Biting nails;Biting fungus and dirt!

How many of you bite your nails? Sadly I am an occasional nail-biter.. eeeww,what a name,”nail-biter”. Though not an addict, I am aware of myself having such a disgusting habit. I have seen many people biting nails religiously, with all concentration and content. Just thought of digging more into it and have a random post!

 

Nail biting also known clinically as chronic onychophagia, is a compulsive habit of biting ones fingernails or toenails during periods of nervousness, stress, hunger or even boredom. It can also be a sign of a mental or emotional disorder Nail biting is usually described as a common stress-relieving habit. Nail biting is more common in boys. 

 

 

Nail biting is a common habit that starts from an early age. It occurs in all ages, but the most common age for starting is early teens. Statistic’s show that 28% to 33% of children aged 7-10 years old, 44% of adolescents, 19% to 29% of young adults and 5% of older adults bite their nails. It is most common in boys . The side affects are unattractive and can cause embarrassment, bad grooming, unattractive hands or feet, sores and redness around the area of the nail. In more extreme cases the sufferer would be prone to get mouth infections from bacteria or germs under the nail being transferred from the nail to the mouth, or oral disease’s being transferred into the broken skin around the area of the nail causing infection and swelling.

 

Nail biting according to behavioral psychologists is an operant conditioned habit. This would be a behavior that the person can physically control. As all behavior’s are learned they can be unlearned. Stress is believed to be the culprit in common anxiety outlets. But some researchers believe there’s a genetic component involved, while others claim the habits are learned. Nail biting and hair pulling may trigger calming sensors in the nervous system. Such activities may look painful to an outsider, but children can feel a sense of relief in response to internal nervous-system turmoil.

 

Devoted nail biters can achieve top grades, have satisfying friendships and happily continue their habit into adulthood with no serious consequences other than cosmetic appearance. Parents should consider professional help when a repetitive, self-destructive behavior begins to interfere with normal functioning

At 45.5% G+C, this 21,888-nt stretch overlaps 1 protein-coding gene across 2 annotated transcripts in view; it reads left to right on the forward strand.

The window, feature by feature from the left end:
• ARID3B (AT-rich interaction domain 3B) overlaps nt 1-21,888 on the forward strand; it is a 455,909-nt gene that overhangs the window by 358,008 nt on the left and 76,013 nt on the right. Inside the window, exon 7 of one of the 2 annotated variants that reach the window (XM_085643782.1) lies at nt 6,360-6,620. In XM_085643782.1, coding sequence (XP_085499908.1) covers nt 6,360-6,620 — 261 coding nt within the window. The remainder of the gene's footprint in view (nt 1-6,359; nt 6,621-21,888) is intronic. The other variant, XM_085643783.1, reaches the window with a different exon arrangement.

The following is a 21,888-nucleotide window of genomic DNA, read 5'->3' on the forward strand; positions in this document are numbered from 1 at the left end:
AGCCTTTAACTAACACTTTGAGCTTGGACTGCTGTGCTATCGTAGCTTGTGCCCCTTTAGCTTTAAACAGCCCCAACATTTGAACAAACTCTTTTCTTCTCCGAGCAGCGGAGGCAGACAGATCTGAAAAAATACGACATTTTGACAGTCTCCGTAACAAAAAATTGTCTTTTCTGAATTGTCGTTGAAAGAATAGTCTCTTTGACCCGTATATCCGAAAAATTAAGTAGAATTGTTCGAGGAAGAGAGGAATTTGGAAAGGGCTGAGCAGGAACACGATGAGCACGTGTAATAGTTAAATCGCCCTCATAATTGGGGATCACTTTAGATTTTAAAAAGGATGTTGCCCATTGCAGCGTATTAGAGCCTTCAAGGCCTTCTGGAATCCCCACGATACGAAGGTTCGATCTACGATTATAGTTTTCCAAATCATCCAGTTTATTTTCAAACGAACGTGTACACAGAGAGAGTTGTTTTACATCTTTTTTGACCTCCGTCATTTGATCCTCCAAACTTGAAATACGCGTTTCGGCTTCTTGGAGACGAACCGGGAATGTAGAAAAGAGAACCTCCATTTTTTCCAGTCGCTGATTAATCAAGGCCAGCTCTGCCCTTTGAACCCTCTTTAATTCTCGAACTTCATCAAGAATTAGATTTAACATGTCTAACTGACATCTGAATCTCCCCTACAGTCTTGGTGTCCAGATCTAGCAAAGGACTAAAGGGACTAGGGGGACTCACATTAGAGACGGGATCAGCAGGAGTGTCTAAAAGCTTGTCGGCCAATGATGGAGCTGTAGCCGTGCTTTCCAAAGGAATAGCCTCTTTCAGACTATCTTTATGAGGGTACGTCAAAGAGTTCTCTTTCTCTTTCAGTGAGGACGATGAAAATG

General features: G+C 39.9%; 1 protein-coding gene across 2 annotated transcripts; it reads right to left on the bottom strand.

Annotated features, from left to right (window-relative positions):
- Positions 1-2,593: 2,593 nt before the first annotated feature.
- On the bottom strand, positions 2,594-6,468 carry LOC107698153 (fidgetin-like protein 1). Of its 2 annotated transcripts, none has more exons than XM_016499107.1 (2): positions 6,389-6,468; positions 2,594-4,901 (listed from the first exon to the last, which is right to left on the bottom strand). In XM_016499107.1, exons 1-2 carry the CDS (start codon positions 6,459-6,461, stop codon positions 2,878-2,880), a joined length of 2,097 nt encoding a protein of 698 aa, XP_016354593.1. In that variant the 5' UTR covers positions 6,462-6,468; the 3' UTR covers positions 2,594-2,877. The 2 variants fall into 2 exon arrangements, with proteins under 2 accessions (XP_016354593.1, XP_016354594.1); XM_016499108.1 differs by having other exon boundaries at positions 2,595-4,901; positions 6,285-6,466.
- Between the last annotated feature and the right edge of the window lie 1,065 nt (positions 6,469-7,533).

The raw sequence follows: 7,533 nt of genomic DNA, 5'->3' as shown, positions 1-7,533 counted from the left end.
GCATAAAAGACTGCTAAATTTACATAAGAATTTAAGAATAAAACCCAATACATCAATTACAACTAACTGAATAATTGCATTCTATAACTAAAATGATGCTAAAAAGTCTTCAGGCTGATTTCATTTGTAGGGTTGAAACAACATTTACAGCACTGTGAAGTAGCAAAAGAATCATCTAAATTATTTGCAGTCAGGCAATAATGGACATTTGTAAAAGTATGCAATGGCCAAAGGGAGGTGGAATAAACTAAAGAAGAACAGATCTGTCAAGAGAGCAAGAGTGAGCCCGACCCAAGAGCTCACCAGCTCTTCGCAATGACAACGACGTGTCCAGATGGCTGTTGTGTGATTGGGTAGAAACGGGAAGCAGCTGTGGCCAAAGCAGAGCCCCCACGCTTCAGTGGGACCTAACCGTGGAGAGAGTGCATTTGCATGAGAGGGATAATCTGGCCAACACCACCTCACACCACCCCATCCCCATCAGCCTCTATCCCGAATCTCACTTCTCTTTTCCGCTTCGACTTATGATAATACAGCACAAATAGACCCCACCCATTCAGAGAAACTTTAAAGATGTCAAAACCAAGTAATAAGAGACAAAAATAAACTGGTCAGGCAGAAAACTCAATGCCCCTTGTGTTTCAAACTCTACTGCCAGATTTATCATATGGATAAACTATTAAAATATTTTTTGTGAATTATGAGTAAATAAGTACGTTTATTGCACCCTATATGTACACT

While normally the activity of nail biting would be considered harmless to a person’s health, there are many things that go along with nail biting that can make it a very serious problem. Inflammation of the tissues adjacent to the nail, that is usually accompanied with infection that may cause pus to occur.  Many people who get this type of infection must have surgery to correct the problem. Severe nail biting makes the roots of the teeth in 13-15 year olds shorter due to excess pressure, and also such problems as bleeding cuticles and red, irritated skin.

 

  • “Don’t nag”. This is the first step in dealing with children who display anxious habits such as hair twirling, nail biting or knuckle cracking. A better choice is to offer incentives for stopping or to teach the child an alternative behavior
  • A popular method to stop nail-biting is the Nail File Technique: Buy 50 cheap nail files and scatter them everywhere you work and play. When a rough edge begins to bother you, grab a file and sand the nail smooth. People rarely bite or pick at nails with smooth edges
  •  The best way I know to stop nail-biting, however, is to grow nails and keep them beautiful. It worked for me!
  • Also,everytime you get nails into your mouth,remember that you are gulping tons of fungus,virus,bacteria and what not..***faints***

 

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  1. Get rid of those awful fungus
    Nail Fungus Cures

    🙂 Thanks for the link -Nimmy

  2. Nice post, please post more for us to read, have you got an RSS feed I can subscribe to?

  3. What’s up everyone, it’s my first visit at this site, and post is in fact fruitful designed for me,
    keep up posting such posts.

  1. December 27th, 2008
    Trackback from : Hair Pulling Disease
  2. March 21st, 2009

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